Genetically Modified Blood Could Be The New Cure For Cancers

Posted: Feb 16 2016, 8:48am CST | by , in News | Latest Science News


T-cell immunotherapy
Photo credit: Mail Online

T-cell immunotherapy could be the new cure for cancers, and this involves genetically modified blood which is re-infused into the patient to attack cancer cells in a treatment that is known as “living drug,” Mail Online reports. This treatment was first applied to British baby Layla Richards last year and it proved very successful, going on to win worldwide acclaim.

This treatment does not only cure cancer in a sense, it also effectively stops it from ever returning – constantly looking for cancer cells to destroy. The treatment is developed from an individual’s own body cells, and it works like a vaccine for up to 14 years in one study, and it totally cured 94% of terminally ill patients in another study.

This immunotherapy treatment has proved effective in healing leukemia among other sol-called liquid cancers and not only in solid tumors, making it a promising solution to curing cancers.

T-cells are extracted from an individual’s blood and then genetically modified to identify and attack cancer cells, after they are grown into million numbers and then infused back into the patient to enable the reengineered T-cells hunt down and destroy cancer cells.

The San Raffaele Scientific Institute in Milan recorded many of the successes seen so far, with 10 patients given infusions of T-cells which worked effectively to restore the health of the patients.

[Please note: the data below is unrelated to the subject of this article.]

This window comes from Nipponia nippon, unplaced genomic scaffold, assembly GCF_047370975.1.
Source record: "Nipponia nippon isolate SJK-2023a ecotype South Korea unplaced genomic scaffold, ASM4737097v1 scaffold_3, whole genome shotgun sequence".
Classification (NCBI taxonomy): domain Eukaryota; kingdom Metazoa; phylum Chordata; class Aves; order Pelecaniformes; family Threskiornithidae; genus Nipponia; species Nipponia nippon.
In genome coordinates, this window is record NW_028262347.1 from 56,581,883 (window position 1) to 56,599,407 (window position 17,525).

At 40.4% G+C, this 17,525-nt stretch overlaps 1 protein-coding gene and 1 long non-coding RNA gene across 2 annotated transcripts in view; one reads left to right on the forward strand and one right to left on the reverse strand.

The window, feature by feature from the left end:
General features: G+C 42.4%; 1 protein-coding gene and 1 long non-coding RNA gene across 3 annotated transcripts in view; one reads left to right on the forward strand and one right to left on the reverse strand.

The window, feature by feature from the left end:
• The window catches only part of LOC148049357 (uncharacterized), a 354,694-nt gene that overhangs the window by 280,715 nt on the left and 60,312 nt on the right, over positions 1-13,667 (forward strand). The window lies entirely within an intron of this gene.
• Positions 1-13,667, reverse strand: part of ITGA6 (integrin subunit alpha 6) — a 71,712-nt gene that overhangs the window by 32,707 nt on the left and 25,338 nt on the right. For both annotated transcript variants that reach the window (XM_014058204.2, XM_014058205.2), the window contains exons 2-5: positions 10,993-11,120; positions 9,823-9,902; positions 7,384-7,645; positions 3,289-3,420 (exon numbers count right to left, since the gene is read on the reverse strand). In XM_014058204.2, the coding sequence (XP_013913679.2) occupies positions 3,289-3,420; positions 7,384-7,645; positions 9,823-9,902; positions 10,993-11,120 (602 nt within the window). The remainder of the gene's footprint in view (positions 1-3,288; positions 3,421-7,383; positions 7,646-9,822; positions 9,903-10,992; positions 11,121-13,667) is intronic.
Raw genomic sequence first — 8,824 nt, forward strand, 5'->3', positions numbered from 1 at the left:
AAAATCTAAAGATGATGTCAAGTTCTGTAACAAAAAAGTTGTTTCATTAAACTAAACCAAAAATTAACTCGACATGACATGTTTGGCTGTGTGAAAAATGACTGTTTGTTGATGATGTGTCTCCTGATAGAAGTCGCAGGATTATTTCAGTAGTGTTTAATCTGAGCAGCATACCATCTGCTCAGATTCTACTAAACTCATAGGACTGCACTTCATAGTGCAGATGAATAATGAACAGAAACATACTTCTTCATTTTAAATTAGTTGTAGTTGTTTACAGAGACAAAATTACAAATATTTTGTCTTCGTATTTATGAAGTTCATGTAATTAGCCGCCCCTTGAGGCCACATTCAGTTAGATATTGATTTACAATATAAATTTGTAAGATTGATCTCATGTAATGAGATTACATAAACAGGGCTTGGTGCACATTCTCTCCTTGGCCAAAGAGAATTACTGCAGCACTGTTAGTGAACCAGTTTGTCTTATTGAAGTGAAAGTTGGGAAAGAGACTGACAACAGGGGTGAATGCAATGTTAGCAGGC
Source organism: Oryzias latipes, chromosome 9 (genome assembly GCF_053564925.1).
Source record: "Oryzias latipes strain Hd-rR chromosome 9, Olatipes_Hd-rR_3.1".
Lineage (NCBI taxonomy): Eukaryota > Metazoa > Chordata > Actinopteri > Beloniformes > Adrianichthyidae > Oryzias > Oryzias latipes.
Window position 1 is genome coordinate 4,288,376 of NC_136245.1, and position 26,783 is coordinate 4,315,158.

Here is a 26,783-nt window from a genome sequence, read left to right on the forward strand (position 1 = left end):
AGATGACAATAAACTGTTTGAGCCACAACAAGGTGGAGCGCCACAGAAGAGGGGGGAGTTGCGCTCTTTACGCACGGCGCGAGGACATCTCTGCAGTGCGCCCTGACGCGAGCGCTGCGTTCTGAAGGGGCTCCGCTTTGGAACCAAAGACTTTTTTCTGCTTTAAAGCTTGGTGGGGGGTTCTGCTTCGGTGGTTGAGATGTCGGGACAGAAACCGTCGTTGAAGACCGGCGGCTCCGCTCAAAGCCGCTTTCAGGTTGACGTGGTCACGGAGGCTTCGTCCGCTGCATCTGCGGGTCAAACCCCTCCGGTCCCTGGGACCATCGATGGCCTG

Dr. Chiara Bonini, one of the researchers praised the procedure, telling the American Association for the Advancement of Science that T-cells survived for 14 years in a few patients and that the cells could last for life in many patients.

“T-cells are a living drug and they have the potential to persist in our body for whole lives,” said Dr. Bonini. “Our findings have profound implications for the design of T-cell-based immunotherapies.”

Another expert on immune system and immune therapy, Professor Daniel Davis of Manchester University hailed the study “the implication is that infusing genetically-modified versions of these particular T-cells could provide a long-lasting immune response. Immunotherapy has great potential to revolutionize cancer treatments and this study shows which type of T-cells might be especially useful to manipulate.”

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The Author

<a href="/latest_stories/all/all/52" rel="author">Charles I. Omedo</a>
Charles is covering the latest discoveries in science and health as well as new developments in technology. He is the Chief Editor or Intel-News.




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